It’s a great movie! Tell us a little about the film and your character.
Pare: It’s not your typical horror film. It’s a psychological horror. Most of our demons are self manufactured. Coming to terms and dealing with those are kind of the journey I go through in this movie.
You carry the film very well. Most of the film is actually you.
Pare: When you think about it, a lot of movies are like that. There’s a lead. There’s an antagonist and a lot of supporting characters. A lot of these supporting characters are manufactured in my imagination.
When you were offered the role, what was the thing that really drew you to the part?
Pare: I knew John, and I knew he had studied film for a long time. You can get really lucky with first time directors because they throw caution to the wind. When he gave me the script, it was a very artsy idea. It was an artsy endeavor. I figured I couldn’t lose because we knew each other pretty well. I knew he would let me roll. He would trust that I understood. When you’ve worked a lot, sometimes people what to do too much to you, and I knew John was just going to let me roll with it. He tweaked certain moments. He reminded me about my foot and basic stuff like that. I just had a feeling it was going to be a lot of fun to do.
And it almost seems to cross genres between faith based and horror. Would you see it leans more to one side than the other?
Pare: It is like a cross over. Most of the demons are of my own making.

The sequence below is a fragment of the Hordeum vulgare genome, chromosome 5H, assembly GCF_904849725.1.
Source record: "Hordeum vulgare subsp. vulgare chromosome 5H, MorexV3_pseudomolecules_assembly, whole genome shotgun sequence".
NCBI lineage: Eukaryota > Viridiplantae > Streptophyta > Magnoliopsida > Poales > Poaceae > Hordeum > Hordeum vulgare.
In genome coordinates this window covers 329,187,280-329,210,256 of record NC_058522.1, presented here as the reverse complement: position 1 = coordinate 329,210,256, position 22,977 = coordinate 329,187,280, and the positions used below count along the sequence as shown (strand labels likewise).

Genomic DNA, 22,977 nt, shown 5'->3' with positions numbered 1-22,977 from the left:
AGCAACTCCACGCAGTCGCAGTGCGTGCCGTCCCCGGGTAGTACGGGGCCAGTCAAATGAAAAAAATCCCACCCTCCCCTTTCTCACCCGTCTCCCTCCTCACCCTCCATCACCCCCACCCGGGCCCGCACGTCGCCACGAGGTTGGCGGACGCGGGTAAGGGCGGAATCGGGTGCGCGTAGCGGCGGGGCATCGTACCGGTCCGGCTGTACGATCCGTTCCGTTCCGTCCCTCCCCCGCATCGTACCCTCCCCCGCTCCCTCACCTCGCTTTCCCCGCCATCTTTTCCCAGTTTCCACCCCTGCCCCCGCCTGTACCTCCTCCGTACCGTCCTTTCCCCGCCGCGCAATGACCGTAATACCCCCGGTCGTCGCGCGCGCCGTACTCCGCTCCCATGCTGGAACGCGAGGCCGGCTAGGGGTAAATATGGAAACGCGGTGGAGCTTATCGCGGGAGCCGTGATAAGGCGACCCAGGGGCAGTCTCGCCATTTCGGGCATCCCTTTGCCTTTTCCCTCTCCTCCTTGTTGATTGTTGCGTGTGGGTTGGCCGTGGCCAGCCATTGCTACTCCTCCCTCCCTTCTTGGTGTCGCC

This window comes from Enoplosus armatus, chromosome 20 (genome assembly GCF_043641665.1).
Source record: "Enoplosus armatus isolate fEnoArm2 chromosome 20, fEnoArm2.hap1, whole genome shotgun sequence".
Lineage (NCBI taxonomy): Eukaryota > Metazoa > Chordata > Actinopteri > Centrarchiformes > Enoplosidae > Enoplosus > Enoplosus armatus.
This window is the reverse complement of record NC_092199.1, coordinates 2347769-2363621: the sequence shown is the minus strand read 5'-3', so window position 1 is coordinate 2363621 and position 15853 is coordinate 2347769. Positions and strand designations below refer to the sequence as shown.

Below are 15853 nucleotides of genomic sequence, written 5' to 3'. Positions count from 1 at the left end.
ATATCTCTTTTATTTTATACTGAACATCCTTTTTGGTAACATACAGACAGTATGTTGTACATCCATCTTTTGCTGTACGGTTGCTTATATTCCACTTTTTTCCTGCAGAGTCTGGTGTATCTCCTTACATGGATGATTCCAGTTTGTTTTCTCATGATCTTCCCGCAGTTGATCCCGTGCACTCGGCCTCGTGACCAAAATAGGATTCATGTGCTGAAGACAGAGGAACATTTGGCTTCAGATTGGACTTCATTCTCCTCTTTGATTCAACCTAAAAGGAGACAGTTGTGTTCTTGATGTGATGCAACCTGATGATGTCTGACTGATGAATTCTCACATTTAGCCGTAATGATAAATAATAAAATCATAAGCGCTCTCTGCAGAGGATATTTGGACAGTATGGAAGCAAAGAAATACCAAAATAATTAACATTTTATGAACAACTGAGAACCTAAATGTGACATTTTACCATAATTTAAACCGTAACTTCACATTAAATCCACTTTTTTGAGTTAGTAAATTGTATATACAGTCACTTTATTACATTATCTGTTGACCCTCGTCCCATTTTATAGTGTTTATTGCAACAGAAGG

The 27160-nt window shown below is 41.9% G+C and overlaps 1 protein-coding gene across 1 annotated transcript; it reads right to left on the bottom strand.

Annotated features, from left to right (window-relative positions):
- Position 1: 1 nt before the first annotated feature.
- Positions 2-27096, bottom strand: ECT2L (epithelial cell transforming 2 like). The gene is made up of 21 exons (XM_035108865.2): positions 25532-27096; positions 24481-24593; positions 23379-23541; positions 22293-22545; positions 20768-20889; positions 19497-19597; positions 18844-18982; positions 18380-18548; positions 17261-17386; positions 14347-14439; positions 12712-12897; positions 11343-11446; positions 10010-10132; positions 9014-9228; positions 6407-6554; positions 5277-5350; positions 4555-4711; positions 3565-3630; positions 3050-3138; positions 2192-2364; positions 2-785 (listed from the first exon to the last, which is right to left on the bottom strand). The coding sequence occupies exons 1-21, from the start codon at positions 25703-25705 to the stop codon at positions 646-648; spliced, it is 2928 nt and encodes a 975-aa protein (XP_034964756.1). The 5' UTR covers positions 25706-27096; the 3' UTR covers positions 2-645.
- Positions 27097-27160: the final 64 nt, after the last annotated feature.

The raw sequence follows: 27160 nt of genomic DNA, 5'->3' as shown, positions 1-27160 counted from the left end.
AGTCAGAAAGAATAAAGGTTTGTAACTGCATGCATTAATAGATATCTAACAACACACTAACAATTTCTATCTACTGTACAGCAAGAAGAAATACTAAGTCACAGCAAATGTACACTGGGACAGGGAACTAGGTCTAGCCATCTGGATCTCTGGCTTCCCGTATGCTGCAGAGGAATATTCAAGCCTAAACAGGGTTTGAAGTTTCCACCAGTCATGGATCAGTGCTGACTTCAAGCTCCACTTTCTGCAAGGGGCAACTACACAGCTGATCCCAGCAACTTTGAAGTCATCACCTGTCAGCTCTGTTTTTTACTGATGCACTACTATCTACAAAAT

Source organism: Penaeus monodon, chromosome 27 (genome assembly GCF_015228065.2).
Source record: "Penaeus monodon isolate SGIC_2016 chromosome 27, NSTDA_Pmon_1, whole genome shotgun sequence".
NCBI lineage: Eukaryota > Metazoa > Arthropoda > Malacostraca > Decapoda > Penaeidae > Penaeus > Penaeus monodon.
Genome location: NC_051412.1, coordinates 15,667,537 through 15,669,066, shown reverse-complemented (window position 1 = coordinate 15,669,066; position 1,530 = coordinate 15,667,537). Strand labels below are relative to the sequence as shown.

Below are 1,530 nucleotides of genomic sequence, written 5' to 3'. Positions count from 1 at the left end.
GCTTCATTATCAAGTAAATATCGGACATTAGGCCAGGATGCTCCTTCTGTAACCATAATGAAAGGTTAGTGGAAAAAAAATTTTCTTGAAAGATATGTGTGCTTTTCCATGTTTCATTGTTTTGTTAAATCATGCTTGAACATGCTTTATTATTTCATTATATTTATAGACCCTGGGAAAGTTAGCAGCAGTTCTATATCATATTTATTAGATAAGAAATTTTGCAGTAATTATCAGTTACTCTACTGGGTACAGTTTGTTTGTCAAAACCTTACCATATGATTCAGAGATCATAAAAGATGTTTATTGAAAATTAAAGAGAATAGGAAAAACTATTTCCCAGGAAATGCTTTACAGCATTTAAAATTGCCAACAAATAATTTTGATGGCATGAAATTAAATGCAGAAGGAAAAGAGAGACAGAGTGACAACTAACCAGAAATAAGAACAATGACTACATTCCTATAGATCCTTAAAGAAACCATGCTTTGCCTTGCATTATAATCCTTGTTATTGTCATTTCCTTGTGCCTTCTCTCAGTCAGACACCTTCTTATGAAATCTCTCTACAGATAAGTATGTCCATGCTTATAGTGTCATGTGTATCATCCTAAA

If you did a shoutout to Eclipse Magazine about the film, what would it be?
Pare: Don’t be selfish, because it will burn you.
It will literally burn you… Watch the film! Thank you so much Michael!
Michael: (laughing) Thank you!
Hi John! How are you doing?
John Fallon: Doing pretty good! Yourself?
Doing pretty good! This was an amazing film.
Fallon: Thank you!
How did you come up with the concept for this film?
Fallon: I was coming from a hockey game and I saw a homeless man on the street digging for change, so I gave him some money. When I was walking away, I thought, “Who’s that man, why is he here, where is he going to after this.” When I got home, I wrote down all these questions. I spent time thinking about it, and it became the seed for The Shelter.
They say signs can lead people to do things. Do you think signs led you to creating The Shelter?
Fallon: Yes. And all the signs to stop me from making The Shelter.
Fallon: In post production, a bunch of files corrupted themselves. My editor finally realized that every shot that had a crucifix in it was corrupted. Another time my editor was editing the movie and 666 appeared on the screen where it was impossible to appear. There was a weird energy around the film. Or the plumber story…
There’s a lot of Catholic symbolism in there. Was it created through the statues, the lights, the sounds?
Fallon: Well, it was on the page. It was always meant to be based on the Christian based iconography. Once I got on set with the house we rented to shoot the film in, it was filled with religious statues. I’ve never seen a house filled with so many statues.
That wasn’t pre-planned?